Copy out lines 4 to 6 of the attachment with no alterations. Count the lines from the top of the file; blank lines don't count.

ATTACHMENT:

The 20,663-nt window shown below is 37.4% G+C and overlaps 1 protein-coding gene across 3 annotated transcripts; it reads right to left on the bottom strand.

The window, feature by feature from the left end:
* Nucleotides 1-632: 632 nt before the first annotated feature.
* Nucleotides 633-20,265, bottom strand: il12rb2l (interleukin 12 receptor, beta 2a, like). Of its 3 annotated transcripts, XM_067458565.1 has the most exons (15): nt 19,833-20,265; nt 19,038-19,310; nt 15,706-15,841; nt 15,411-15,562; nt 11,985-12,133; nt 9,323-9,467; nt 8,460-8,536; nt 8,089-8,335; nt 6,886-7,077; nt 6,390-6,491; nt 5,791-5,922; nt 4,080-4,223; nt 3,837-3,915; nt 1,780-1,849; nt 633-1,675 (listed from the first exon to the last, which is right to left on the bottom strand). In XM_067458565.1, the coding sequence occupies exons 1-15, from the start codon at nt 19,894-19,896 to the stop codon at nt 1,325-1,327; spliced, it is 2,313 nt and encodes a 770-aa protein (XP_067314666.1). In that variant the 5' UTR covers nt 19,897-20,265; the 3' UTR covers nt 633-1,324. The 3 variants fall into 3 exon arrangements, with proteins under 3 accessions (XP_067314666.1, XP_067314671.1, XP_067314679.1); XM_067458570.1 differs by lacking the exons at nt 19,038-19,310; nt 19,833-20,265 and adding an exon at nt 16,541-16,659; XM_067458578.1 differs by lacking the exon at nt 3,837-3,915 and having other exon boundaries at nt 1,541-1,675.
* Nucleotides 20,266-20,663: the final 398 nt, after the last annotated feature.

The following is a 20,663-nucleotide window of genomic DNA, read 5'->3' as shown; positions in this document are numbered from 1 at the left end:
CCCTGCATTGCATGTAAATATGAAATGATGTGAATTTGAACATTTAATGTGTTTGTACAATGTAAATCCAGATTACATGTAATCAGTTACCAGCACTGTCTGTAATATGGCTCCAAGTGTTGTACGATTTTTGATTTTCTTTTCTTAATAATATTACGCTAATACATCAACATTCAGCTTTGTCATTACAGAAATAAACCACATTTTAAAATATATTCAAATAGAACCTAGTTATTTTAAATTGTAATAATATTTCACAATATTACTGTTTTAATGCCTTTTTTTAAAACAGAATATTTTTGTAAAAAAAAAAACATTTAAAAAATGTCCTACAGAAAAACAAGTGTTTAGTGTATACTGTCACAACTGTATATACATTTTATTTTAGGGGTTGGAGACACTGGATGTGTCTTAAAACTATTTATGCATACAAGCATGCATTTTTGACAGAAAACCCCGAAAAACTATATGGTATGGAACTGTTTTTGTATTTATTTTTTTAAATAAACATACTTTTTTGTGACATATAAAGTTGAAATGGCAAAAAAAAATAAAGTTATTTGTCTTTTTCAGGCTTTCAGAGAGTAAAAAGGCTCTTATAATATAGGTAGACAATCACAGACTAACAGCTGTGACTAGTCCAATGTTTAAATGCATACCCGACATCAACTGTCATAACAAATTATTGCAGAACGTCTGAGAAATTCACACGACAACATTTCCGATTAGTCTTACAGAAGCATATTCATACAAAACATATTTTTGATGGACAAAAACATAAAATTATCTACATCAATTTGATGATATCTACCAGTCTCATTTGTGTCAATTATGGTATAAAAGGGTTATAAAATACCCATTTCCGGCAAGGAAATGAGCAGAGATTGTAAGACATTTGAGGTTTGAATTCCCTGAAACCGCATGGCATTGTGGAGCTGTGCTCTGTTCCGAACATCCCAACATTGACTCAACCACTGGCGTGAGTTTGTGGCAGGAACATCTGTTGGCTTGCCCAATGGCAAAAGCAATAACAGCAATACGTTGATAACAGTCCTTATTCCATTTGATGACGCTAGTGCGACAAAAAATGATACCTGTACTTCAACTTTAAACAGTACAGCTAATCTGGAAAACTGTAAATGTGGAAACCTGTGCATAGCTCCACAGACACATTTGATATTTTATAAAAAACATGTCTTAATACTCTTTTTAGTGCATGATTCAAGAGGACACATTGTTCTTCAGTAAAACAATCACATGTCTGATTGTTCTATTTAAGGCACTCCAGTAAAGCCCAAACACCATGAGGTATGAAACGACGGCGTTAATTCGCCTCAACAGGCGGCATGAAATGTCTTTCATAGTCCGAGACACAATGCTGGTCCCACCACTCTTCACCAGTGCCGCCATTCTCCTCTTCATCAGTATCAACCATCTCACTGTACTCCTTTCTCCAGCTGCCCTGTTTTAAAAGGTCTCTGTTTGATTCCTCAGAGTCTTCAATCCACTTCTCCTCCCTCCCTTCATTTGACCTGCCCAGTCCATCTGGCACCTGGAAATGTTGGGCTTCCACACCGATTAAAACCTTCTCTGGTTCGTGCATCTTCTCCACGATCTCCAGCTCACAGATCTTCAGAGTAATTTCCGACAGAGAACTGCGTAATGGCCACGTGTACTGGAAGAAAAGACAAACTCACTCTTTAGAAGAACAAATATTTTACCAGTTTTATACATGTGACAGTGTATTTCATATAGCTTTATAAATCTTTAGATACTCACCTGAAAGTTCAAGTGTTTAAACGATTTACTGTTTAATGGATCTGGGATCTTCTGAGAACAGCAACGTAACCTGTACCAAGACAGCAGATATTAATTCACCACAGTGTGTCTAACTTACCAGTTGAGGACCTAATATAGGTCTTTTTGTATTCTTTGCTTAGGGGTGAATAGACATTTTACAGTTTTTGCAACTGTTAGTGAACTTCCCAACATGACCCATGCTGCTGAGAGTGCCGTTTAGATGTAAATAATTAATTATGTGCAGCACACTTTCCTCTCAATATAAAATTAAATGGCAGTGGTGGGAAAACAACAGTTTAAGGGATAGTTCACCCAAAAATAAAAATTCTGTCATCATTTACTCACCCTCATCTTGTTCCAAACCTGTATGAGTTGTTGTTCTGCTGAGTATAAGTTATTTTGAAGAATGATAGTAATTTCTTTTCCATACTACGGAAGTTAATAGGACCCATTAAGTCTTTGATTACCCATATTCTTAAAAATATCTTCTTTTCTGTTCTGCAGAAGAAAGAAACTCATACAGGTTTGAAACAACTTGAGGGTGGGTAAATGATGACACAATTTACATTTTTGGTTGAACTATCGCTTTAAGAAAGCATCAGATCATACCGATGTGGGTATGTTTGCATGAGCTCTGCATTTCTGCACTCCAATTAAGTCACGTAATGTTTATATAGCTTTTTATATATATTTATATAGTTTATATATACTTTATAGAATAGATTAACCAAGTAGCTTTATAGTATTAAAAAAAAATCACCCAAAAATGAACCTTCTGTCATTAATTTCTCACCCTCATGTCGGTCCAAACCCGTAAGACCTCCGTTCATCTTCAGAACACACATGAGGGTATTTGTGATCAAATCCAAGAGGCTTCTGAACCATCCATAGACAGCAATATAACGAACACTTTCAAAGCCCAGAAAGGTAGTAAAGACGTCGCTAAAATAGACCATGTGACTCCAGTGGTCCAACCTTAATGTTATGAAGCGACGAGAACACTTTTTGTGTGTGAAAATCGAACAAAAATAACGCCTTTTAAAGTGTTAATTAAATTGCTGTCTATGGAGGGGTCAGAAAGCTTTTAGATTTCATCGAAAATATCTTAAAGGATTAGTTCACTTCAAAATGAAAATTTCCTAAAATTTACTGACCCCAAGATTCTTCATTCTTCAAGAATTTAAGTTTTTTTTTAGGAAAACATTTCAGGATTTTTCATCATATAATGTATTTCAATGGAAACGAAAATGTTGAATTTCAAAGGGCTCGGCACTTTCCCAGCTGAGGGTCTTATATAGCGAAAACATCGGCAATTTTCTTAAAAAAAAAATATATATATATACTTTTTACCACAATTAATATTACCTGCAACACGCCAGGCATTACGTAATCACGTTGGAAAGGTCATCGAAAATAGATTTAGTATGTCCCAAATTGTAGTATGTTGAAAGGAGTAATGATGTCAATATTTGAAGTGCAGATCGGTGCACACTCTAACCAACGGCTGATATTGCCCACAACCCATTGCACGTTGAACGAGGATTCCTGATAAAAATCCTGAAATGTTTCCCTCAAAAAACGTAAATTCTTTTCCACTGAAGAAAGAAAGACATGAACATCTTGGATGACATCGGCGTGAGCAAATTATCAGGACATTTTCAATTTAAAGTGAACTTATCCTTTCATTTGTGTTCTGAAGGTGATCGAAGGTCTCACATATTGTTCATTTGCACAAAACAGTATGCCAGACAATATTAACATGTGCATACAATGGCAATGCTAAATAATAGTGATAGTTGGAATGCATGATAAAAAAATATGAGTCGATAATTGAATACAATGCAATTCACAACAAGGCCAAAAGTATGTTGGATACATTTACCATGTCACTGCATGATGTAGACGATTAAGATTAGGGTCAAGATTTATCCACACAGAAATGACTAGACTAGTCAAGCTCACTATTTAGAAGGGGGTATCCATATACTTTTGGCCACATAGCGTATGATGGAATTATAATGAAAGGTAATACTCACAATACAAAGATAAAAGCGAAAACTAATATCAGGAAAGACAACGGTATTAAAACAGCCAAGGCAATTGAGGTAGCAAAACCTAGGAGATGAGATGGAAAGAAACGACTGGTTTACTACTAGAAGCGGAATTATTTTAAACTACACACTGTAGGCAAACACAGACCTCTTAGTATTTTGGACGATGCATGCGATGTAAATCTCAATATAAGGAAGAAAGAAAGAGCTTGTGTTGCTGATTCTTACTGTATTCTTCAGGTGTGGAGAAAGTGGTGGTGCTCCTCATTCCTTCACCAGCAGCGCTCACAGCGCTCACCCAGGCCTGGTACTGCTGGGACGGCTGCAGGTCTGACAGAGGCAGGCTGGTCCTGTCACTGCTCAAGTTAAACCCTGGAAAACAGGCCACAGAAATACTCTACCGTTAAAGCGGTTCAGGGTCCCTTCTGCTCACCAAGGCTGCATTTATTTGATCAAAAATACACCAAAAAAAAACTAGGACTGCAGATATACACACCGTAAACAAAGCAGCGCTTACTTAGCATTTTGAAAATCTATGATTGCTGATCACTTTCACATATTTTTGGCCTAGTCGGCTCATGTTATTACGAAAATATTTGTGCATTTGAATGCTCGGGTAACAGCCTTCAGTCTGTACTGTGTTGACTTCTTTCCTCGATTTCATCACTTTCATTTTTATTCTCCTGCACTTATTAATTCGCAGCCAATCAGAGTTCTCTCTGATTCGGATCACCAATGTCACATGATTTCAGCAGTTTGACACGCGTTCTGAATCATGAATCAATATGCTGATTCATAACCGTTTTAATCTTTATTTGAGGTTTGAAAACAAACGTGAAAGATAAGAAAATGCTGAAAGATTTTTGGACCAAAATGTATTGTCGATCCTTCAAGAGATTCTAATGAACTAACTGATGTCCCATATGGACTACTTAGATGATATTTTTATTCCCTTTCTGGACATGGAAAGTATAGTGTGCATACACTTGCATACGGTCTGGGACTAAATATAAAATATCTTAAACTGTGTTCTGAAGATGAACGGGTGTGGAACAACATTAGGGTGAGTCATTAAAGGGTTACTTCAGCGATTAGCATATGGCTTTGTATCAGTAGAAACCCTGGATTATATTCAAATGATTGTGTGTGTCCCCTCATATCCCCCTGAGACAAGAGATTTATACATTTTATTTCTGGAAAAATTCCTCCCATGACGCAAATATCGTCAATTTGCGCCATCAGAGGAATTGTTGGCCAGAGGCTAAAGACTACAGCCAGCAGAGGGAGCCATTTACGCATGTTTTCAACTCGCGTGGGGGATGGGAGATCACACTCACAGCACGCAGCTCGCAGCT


* Nucleotides 633-20,265, bottom strand: il12rb2l (interleukin 12 receptor, beta 2a, like). Of its 3 annotated transcripts, XM_067458565.1 has the most exons (15): nt 19,833-20,265; nt 19,038-19,310; nt 15,706-15,841; nt 15,411-15,562; nt 11,985-12,133; nt 9,323-9,467; nt 8,460-8,536; nt 8,089-8,335; nt 6,886-7,077; nt 6,390-6,491; nt 5,791-5,922; nt 4,080-4,223; nt 3,837-3,915; nt 1,780-1,849; nt 633-1,675 (listed from the first exon to the last, which is right to left on the bottom strand). In XM_067458565.1, the coding sequence occupies exons 1-15, from the start codon at nt 19,894-19,896 to the stop codon at nt 1,325-1,327; spliced, it is 2,313 nt and encodes a 770-aa protein (XP_067314666.1). In that variant the 5' UTR covers nt 19,897-20,265; the 3' UTR covers nt 633-1,324. The 3 variants fall into 3 exon arrangements, with proteins under 3 accessions (XP_067314666.1, XP_067314671.1, XP_067314679.1); XM_067458570.1 differs by lacking the exons at nt 19,038-19,310; nt 19,833-20,265 and adding an exon at nt 16,541-16,659; XM_067458578.1 differs by lacking the exon at nt 3,837-3,915 and having other exon boundaries at nt 1,541-1,675.
* Nucleotides 20,266-20,663: the final 398 nt, after the last annotated feature.

The following is a 20,663-nucleotide window of genomic DNA, read 5'->3' as shown; positions in this document are numbered from 1 at the left end: